Hellenic Studies Announcements, March 2009
<Posted on 02/27/2009 09:29>
Sponsored by the Program in Hellenic Studies and the Program in Urban Studies
Yannis Aesopos (University of Patras; Visiting Fellow, Program in Hellenic Studies)
Respondent: M. Christine Boyer (School of Architecture)
Scheide Caldwell House, Room 103
Up until the preparation period for the 2004 Olympic Games, Athens followed a self-reproductive expansion based on the repetition of the urban unit of the "polykatoikia" (the multi-residence). The Olympics offered a rupture in the slow evolution of Athens in the form of a jump in scale from the architectural to the urban: from the scale of the single polykatoikia to that of a square, a park, a waterfront, the city itself. The preparation for the Olympic Games produced effects that transformed the constituent conditions of the Greek city as they had been perceived up until then, in a number of ways: [i] Networks as Ruptures: The new circulation lines produced for the Games constitute the only large-scale man-made ruptures within the continuous Athenian urban landscape; [ii] New Geography: The circulation networks formulate a new time-based geography that joins points of the city that used to be separate; [iii] Revealed Topography: The new circulation infrastructure "reveals" previously neglected, isolated or "hidden" areas and offers new panoramic views of the Athenian landscape; [iv] Architectural and Urban Landmarks: For the first time in the post-War period, Olympic buildings gave architecture the opportunity to become representational, to produce a symbol, a landmark.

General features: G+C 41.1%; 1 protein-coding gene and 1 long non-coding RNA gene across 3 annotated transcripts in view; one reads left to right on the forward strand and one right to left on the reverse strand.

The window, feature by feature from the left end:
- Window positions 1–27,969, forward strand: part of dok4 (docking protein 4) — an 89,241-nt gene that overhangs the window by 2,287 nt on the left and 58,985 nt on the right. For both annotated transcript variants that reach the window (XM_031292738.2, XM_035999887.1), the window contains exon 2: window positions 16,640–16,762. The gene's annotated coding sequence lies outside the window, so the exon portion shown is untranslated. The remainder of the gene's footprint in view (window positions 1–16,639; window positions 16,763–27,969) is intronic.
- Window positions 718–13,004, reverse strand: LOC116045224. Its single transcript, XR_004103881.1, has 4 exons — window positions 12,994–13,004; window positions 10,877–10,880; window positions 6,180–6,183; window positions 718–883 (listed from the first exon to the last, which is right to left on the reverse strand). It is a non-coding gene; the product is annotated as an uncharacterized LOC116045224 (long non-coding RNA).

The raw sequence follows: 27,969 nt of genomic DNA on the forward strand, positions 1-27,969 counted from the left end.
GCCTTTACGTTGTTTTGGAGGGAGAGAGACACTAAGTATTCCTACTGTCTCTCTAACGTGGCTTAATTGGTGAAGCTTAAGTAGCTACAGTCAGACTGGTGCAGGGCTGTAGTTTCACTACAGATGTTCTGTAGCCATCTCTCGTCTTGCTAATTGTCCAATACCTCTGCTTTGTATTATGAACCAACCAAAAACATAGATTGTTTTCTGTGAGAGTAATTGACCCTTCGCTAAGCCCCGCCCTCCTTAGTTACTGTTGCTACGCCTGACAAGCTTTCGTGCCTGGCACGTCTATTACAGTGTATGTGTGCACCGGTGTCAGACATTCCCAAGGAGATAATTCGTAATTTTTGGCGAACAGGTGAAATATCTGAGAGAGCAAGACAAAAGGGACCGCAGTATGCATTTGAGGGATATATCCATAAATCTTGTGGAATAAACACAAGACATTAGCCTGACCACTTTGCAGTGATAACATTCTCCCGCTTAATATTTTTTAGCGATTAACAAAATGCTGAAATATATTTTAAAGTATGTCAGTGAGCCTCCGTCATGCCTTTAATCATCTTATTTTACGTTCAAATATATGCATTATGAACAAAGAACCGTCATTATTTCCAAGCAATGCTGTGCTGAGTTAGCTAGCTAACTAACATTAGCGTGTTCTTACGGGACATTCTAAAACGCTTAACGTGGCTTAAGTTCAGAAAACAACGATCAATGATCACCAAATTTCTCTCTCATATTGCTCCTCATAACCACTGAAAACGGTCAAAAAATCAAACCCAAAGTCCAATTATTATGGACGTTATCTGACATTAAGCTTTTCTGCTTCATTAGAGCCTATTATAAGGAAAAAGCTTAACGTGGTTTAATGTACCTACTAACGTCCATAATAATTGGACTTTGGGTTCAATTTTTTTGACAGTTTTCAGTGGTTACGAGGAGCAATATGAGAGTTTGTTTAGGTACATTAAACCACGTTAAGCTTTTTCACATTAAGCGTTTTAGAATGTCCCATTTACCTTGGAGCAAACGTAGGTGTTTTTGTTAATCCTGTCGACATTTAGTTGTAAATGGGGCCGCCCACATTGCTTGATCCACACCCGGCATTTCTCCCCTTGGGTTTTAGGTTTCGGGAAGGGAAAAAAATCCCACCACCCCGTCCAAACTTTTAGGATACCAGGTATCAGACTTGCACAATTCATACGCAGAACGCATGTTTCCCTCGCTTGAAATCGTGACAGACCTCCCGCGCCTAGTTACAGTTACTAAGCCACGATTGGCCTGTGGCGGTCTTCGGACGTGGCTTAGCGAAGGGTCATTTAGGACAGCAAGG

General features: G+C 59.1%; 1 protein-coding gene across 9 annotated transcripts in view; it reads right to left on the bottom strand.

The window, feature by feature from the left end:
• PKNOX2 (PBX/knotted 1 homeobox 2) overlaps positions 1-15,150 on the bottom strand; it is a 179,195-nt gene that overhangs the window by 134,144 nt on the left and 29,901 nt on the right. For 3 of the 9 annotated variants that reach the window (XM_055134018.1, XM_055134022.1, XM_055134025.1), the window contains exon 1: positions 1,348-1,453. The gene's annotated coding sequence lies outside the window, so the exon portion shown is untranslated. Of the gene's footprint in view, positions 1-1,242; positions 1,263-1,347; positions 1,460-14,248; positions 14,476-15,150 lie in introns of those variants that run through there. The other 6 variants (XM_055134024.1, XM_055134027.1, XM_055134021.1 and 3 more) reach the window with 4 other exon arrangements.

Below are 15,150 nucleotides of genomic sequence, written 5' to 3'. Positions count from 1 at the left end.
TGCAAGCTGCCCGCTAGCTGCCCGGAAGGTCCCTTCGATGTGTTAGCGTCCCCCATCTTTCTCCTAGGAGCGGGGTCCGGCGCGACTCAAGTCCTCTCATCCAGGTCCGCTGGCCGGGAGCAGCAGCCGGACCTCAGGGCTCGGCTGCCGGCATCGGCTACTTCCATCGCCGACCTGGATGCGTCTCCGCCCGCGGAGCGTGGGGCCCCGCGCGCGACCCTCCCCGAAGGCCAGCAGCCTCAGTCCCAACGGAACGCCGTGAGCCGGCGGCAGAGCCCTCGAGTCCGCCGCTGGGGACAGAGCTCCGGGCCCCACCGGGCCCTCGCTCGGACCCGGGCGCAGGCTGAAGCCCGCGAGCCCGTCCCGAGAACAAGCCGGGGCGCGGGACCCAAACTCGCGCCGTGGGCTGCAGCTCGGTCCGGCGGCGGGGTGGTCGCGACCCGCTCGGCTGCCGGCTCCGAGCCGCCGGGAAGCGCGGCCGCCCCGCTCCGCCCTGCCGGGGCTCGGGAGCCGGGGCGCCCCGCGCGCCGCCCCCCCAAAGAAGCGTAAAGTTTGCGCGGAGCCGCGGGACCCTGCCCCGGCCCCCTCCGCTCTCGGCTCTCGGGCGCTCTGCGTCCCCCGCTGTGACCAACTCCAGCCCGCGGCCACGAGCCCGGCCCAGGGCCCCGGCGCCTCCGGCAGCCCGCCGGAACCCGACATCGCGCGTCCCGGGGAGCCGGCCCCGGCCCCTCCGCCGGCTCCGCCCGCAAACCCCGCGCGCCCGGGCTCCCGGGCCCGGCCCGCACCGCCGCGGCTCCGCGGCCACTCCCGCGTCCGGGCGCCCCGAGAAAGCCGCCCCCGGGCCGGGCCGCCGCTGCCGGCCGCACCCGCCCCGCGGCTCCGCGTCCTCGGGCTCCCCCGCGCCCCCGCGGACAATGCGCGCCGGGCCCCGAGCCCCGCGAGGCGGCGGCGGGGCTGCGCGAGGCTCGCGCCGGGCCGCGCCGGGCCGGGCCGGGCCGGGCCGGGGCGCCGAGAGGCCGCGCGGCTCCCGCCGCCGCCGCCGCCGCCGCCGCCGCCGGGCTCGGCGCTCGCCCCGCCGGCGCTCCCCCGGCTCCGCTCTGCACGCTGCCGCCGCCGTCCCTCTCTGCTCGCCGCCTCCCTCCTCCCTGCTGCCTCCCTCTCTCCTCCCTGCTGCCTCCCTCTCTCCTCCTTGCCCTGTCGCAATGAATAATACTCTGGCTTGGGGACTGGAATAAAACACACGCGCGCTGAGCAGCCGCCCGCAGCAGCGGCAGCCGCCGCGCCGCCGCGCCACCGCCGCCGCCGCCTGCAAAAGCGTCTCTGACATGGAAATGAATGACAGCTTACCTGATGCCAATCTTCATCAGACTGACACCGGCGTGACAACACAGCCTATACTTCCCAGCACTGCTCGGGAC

Yannis Aesopos is Associate Professor of Architecture and Urban Design at the Department of Architecture of the University of Patras. He co-curated/co-edited the exhibition/book Landscapes of Modernization: Greek Architecture 1960s and 1990s (Rotterdam, 1999/Athens, 1999; in Greek, Athens 2002) and co-edited The Contemporary (Greek) City (Athens, 2001) and Landscapes of the Intimate (Athens, 1996). Since 1995 he is Principal of Aesopos Architecture in Athens. His work has been exhibited in Athens-Scape (London, 2003), New Trends of Architecture in Europe and Japan (Tokyo, 2002), at the 7th Architecture Biennale (Venice, 2000) and published in Top Young European Architects (Barcelona, 2005) and The Phaidon Atlas of Contemporary World Architecture (London, 2004). He is a founding member of www.athens9.net a think tank for the production of design proposals for contemporary Athens. His research focuses on the post-War mutations of the Greek city and Athens in particular. [last updated 2009]